[Ads-l] "ribbit" redux

ADSGarson O'Toole adsgarsonotoole at GMAIL.COM
Sat Sep 15 17:42:05 UTC 2018

Here is a slightly earlier citation for the Smothers Brothers instance
although the text does not directly state that the phrase emerged from
a frog-like or toad-like entity.

Date: April 17, 1967
Newspaper: Tampa Bay Times
Newspaper Location: St. Petersburg, Florida
Article: Suncoasting
Author: Marian Coe
Quote Page 3D, Column 2
Database: Newspapers.com


[Begin excerpt]
The Bill Spicklemires are christening a new 36-footer with flying
bridge the "Ribit" . . . Explaining that one, Bill says they were
pondering 103 name suggestions other night when they caught the
Smothers Brothers' show with the gag line "ribit, ribit" . . .
[End excerpt]
On Sat, Sep 15, 2018 at 1:03 PM Ben Zimmer <bgzimmer at gmail.com> wrote:
> https://mentalfloss.com/article/556977/words-and-phrases-that-came-from-tv-shows
> Angela Tung, "10 Words and Phrases That Came From TV Shows"
> Mental Floss, Sept. 14, 2018
> This article cites an old ADS-L post of mine on the word "ribbit" as the
> onomatopoetic sound of a frog.
> -----
> http://listserv.linguistlist.org/pipermail/ads-l/2005-March/047051.html
> The OED entry for "ribbit" = 'sound made by a frog' gives a first cite of
> c1968 from the _Smothers Brothers Comedy Hour_ ("That's right. Ribit! I am.
> I am a frog").  There's a note from the Smothers Brothers program manager
> saying that he doubted that this was the first use of the word.
> In a discussion of "ribbit" on the alt.usage.english newsgroup, Donna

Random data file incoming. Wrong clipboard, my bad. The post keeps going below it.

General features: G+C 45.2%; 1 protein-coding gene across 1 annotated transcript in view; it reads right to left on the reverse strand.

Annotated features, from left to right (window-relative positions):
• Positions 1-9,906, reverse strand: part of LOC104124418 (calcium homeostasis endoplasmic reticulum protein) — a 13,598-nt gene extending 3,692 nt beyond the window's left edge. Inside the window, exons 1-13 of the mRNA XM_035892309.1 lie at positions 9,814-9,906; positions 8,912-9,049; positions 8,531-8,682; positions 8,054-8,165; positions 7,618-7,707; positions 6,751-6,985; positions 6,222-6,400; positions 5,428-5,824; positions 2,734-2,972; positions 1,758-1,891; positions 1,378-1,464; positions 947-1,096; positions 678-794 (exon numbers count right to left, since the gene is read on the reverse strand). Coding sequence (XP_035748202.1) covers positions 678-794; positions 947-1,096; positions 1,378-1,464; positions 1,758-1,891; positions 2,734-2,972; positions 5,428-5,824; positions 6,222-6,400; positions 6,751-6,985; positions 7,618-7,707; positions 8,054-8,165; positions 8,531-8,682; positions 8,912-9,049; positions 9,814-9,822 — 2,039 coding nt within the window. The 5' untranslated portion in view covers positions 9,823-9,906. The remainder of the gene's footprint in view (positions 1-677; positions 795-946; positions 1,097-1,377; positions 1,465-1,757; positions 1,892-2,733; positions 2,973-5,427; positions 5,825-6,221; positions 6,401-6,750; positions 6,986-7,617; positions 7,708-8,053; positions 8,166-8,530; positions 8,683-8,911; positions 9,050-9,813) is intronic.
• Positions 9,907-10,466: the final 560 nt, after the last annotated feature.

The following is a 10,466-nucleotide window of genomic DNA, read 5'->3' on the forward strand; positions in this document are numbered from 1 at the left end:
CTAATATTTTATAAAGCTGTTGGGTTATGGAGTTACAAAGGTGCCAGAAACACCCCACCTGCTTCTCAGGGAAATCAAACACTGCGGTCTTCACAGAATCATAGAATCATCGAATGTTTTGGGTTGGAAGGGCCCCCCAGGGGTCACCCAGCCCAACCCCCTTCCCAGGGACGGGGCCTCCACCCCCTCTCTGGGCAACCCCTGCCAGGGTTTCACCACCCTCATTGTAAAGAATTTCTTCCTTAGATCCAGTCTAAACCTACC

> Richoux found a reference online to a 1965 _Gilligan's Island_ episode with
> Mel Blanc voicing the character of "Ribbit the Frog"...
> http://www.tvtome.com/tvtome/servlet/GuidePageServlet/showid-599/epid-10123/
> Gilligan's Island - Water, Water Everywhere
> Episode Number  14
> First Aired     January 2, 1965
> Production Code 0714
> Writer          Tom Waldman & Frank Waldman
> Director        Stanley Z. Cherry
> Guest Stars:    Mel Blanc (as Ribbit the Frog (voice))
> -----
> When the OED was revising the "ribbit" entry a few years later, Jesse
> Sheidlower tried to confirm the 1965 use but didn't find anything
> definitive, so the Smothers Brothers example is still the earliest given.
> (In the etymological note it says: "Other sources associate early uses of
> the term with 'Mel' Blanc (1908-89, U.S. voice actor and comedian), but
> conclusive evidence has not been found.") Can anyone find confirmation of
> the Gilligan's Island example from contemporary sources (or any other
> antedating)?
> --bgz
> ------------------------------------------------------------
> The American Dialect Society - http://www.americandialect.org

The American Dialect Society - http://www.americandialect.org

More information about the Ads-l mailing list